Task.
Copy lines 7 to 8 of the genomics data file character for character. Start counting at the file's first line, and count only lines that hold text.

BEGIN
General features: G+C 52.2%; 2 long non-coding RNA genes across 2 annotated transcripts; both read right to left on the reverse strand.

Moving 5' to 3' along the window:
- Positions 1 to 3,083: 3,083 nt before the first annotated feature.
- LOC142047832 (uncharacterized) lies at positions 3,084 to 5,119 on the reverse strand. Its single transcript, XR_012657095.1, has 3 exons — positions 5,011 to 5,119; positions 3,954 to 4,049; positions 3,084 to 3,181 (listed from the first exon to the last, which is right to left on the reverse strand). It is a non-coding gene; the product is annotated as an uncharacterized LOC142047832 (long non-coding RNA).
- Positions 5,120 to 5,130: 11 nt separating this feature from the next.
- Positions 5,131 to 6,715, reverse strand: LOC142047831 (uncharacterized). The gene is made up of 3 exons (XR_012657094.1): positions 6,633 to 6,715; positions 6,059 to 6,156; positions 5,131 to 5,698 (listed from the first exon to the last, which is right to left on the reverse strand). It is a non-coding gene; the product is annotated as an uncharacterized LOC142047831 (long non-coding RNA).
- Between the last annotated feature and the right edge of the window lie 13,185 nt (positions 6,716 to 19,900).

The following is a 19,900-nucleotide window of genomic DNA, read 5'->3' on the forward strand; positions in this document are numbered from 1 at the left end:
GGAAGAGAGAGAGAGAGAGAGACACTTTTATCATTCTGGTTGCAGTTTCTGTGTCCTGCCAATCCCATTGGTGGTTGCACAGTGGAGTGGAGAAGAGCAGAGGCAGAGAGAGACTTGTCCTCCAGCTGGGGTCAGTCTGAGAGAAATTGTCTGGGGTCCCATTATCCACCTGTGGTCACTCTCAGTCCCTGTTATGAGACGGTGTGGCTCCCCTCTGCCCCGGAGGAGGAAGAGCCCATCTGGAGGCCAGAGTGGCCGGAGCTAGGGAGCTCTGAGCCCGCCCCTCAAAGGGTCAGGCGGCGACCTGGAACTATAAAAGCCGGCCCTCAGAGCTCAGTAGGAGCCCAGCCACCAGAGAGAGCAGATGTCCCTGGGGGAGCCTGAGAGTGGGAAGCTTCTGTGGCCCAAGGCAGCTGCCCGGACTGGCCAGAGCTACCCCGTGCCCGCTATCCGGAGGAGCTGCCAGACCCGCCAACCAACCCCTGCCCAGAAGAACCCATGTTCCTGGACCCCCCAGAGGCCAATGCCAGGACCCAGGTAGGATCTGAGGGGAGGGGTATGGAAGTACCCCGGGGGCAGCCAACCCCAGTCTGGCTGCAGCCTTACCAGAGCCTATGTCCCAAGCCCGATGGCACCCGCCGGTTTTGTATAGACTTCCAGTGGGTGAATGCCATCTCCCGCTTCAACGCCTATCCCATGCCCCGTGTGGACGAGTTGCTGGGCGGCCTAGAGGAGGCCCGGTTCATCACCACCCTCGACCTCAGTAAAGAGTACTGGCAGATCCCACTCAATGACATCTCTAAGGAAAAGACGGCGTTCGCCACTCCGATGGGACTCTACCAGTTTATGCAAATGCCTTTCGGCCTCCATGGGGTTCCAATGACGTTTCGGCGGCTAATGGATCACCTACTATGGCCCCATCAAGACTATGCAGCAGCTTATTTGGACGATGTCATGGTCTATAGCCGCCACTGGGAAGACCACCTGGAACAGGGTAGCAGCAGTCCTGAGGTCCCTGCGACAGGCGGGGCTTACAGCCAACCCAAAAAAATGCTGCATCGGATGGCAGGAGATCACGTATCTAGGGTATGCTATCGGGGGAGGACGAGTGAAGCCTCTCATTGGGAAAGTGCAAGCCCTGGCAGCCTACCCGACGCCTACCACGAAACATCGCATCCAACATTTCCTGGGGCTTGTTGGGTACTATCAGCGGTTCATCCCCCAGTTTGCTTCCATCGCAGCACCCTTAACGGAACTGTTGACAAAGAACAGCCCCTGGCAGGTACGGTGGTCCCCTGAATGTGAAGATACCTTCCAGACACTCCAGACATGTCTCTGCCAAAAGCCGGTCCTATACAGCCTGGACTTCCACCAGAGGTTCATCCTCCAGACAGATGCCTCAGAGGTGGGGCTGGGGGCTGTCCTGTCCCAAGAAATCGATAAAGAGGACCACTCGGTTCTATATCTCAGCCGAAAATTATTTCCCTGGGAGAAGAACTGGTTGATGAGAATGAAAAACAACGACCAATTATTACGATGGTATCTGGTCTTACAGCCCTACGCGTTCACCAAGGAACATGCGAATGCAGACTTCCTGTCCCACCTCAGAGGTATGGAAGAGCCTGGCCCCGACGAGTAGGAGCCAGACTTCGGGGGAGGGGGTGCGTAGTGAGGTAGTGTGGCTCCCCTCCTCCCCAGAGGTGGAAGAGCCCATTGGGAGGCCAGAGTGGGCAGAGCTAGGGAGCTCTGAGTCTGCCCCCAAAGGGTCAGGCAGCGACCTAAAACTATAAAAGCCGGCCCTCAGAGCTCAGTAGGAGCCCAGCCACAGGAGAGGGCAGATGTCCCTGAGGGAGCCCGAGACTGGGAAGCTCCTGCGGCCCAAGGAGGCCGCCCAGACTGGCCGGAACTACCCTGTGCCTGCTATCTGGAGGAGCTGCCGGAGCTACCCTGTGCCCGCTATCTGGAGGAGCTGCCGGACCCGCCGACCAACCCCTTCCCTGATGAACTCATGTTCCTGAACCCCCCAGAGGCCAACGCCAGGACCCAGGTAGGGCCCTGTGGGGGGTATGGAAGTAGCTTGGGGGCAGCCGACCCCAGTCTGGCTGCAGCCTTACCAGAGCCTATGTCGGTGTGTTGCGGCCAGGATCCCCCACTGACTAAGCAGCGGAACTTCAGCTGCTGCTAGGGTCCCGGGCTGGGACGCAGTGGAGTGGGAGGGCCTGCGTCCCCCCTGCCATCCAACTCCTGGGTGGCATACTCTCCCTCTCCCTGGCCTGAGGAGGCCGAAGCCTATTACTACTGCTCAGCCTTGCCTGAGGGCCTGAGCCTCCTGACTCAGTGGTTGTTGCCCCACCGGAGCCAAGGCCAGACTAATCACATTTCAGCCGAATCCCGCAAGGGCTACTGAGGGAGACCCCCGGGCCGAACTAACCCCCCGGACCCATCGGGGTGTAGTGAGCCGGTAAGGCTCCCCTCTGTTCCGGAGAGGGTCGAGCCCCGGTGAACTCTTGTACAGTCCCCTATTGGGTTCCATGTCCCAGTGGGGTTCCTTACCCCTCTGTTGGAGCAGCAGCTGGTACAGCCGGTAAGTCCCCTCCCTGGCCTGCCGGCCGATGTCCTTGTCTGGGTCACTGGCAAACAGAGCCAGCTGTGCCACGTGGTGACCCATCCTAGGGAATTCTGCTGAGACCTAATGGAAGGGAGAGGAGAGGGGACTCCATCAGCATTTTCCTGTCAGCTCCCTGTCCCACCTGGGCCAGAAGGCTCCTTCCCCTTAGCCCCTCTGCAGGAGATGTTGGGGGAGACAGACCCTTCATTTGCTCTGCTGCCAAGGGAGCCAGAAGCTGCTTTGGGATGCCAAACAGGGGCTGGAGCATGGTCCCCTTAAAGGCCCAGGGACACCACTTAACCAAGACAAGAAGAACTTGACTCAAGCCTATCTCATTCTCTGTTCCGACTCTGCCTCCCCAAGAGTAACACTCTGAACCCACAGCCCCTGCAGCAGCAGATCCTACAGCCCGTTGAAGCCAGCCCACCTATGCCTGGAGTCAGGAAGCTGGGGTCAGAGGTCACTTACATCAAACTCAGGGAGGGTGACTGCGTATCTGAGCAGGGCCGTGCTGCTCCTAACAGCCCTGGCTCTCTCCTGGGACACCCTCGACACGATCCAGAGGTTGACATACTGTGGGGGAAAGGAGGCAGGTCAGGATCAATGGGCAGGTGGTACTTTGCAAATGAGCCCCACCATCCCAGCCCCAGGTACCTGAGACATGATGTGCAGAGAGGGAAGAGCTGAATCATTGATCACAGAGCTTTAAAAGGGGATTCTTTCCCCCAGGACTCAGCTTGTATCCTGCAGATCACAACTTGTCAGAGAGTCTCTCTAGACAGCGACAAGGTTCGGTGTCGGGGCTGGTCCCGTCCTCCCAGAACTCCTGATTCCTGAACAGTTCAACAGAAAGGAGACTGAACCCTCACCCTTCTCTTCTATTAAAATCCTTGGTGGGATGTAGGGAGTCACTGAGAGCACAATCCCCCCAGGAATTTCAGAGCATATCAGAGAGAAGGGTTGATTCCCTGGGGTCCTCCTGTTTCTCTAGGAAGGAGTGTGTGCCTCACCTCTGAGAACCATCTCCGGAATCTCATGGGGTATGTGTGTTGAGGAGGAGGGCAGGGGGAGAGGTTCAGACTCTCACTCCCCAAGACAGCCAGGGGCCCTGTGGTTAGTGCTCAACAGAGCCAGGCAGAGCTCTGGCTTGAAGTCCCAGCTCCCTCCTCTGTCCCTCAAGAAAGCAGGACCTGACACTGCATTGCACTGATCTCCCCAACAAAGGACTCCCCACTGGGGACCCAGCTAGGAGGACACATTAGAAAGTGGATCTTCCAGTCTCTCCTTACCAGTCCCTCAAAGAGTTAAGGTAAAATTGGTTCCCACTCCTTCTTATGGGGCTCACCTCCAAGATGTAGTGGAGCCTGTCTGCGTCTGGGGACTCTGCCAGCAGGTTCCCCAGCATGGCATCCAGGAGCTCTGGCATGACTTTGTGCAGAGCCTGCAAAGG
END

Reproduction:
- Between the last annotated feature and the right edge of the window lie 13,185 nt (positions 6,716 to 19,900).

The following is a 19,900-nucleotide window of genomic DNA, read 5'->3' on the forward strand; positions in this document are numbered from 1 at the left end: